Report (1st Day)

Part of Immigration Bill – in the House of Lords at 4:00 pm on 1st April 2014.

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Photo of Lord Taylor of Holbeach Lord Taylor of Holbeach The Parliamentary Under-Secretary of State for the Home Department 4:00 pm, 1st April 2014

My Lords, I would like to think that by our signing up to the amendment in the name of the noble Earl, Lord Listowel, there is a clear expression of those objectives across the Bill as a whole, not just in one section. If the noble Lord doubts our commitment in this regard, he should look at the number of children now held in detention compared with in the past. That has been supported by all noble Lords. It is not something that the Government have done on their own; it has been done because this House and others who care for children and families have been prepared to act in the interests of children and families. Nobody has done more so than the noble Lord. I hope that I have reassured the noble Lord with my statements, and I hope that the Government have reassured noble Lords by their deeds in this regard.

I was asked a number of questions by my noble friend. I do not want to take too long on the issue. My noble friend asked whether removal would not happen where dependency was broken when the former dependant was a victim of domestic violence, and asked me to confirm that proposed new subsection (2B)(b) covers this. I can give that assurance. Removal as a family member will not happen where the dependency is broken, because this scenario would not be covered by proposed new subsection (2B)(b). If there is a breakdown in a relationship such that a partnership no longer exists, the former dependant falls outside the definition in proposed new subsection (2A) and would be dealt with separately. I hope that that helps. I can give a fuller answer to my noble friend in correspondence, if she wishes.

My noble friend asked whether there was anything I could say about how proposed new subsection (2B)(b) will operate, and what the procedure is. In making a decision on whether to serve notice of removal on a family member, having already established the family relationship, an immigration officer or a case worker acting on behalf of the Secretary of State would next have to check whether the family members had leave on the basis of a family life with P. In cases where a family member has no leave, either because they never had any or because previous leave has expired, the immigration officer or case worker would look at whether they would be able to be granted leave in their own right because of their immigration status as an illegal entrant or overstayer, but they might be granted leave on the basis of their family life with P if P otherwise had leave.

My noble friend also asked how,

“where P has care of the child” differed from “parental responsibility”? I think that lies in the fact that we were talking about draft regulations when we were discussing the early draft. That is not necessarily the final wording. The wording prepared by parliamentary draftsmen is designed to include where children are being looked after by someone other than a parent, such as an older sibling, a grandparent or another adult family member. I think that my noble friend kindly answered her own question about “last resort”, so I shall not go into that.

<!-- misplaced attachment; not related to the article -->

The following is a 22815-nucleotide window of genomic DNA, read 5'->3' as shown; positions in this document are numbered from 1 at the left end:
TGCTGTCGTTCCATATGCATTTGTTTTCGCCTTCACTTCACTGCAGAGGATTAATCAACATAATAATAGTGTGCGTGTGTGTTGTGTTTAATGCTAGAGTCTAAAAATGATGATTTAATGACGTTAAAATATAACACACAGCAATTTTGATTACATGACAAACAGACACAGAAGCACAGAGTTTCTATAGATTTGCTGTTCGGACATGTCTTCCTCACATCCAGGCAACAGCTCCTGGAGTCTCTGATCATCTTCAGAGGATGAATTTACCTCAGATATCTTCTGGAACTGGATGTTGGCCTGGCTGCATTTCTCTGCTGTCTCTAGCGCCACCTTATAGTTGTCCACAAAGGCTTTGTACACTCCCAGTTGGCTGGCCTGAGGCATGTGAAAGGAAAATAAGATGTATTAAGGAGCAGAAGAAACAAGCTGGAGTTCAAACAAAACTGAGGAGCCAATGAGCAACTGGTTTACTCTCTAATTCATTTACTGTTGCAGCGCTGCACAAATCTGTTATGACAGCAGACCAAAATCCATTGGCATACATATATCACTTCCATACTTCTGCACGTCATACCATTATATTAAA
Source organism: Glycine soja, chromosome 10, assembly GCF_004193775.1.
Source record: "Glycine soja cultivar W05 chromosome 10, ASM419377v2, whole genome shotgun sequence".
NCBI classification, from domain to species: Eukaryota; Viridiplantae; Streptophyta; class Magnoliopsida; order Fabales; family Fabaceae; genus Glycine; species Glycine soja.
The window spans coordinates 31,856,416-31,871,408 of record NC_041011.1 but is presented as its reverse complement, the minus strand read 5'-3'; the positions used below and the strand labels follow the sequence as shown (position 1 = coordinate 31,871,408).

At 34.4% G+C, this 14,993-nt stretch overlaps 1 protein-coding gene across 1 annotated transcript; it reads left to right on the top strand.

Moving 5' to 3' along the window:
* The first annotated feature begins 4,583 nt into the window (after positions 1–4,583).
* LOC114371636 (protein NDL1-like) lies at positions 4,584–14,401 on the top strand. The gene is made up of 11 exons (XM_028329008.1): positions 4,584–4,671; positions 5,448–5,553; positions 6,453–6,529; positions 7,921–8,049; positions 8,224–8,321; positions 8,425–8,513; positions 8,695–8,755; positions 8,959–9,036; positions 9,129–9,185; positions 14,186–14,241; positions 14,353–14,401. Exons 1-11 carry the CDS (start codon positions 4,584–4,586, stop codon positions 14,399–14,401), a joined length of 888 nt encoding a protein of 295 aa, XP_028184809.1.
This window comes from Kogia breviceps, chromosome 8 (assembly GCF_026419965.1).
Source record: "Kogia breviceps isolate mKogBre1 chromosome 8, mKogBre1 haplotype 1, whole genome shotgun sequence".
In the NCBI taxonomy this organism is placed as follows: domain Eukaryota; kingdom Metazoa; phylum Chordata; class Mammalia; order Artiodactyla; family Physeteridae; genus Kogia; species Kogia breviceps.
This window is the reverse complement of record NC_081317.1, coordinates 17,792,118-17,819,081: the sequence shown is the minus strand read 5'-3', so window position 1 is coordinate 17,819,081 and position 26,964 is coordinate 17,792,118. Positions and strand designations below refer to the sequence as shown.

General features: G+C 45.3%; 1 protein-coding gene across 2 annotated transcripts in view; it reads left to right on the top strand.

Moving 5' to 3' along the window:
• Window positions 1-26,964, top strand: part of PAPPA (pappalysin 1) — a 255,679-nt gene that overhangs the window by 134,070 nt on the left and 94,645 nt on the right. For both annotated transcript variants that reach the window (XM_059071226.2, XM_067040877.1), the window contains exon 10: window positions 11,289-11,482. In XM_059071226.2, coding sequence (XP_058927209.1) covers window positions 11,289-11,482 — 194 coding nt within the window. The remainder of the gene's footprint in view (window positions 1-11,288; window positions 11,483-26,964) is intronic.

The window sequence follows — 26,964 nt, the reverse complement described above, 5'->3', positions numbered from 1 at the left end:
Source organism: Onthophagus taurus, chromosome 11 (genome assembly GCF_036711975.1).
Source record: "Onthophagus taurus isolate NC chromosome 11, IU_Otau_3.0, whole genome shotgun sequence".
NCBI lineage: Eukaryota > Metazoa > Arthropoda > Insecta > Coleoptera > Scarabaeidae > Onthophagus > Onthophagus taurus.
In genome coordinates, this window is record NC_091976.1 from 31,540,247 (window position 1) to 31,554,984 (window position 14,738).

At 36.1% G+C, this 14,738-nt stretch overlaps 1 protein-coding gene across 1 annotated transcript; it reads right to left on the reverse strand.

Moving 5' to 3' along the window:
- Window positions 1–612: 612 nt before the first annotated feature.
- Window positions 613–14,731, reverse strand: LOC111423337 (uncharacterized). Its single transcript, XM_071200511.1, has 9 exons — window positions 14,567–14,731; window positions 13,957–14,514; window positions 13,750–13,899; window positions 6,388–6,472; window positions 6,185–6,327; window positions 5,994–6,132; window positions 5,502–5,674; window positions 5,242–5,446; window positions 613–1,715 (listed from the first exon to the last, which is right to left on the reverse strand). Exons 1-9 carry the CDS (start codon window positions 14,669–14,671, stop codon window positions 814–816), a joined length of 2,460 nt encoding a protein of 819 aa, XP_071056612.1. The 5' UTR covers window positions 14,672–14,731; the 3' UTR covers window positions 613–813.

In answer to the noble Lord, Lord Rosser, I can confirm that family members will be given a minimum of 72 hours between receiving notice of removal and any enforced removal, as per current requirements as endorsed by the courts.

My noble friend Lord Avebury has asked me before about the facilities at Heathrow. Unfortunately, the plans for those have been delayed. He is quite right to draw attention to that. I responded to him in those terms. I remain committed to providing him and the House with information on that issue when those facilities are finalised, but at the moment, that is not the case, so I cannot advance our knowledge on that issue any further.

I think that I have covered most of the questions, although I worry that I may not have addressed the issue raised by the noble Lord, Lord Hylton. I promise to read the record and come back to him on that.

I am entirely sympathetic to the intention behind the amendments proposed by the noble Lord, Lord Judd. I hope that I have been able to show how what he seeks to achieve is expressed in the Bill, so I hope that he will be prepared not to move his amendments and, meanwhile, I beg to move mine.

Amendment 1 agreed.

Amendments 2 and 3

Moved by Lord Taylor of Holbeach

2: Clause 1, page 2, leave out lines 28 to 35 and insert—

“( ) the time period during which a family member may be removed under subsection (2);

( ) the service of a notice under subsection (2).”

3: Clause 1, page 2, line 35, at end insert—

“( ) In this section “child” means a person who is under the age of 18.”

Amendments 2 and 3 agreed.

Clause 2: Restriction on removal of children and their parents etc

Amendments 4 and 5 not moved.

Clause 3: Independent Family Returns Panel

Amendment 6 not moved.

Schedule 1: Enforcement powers

Amendment 7

Moved by Lord Ramsbotham

7: Schedule 1, page 60, line 13, leave out paragraph 5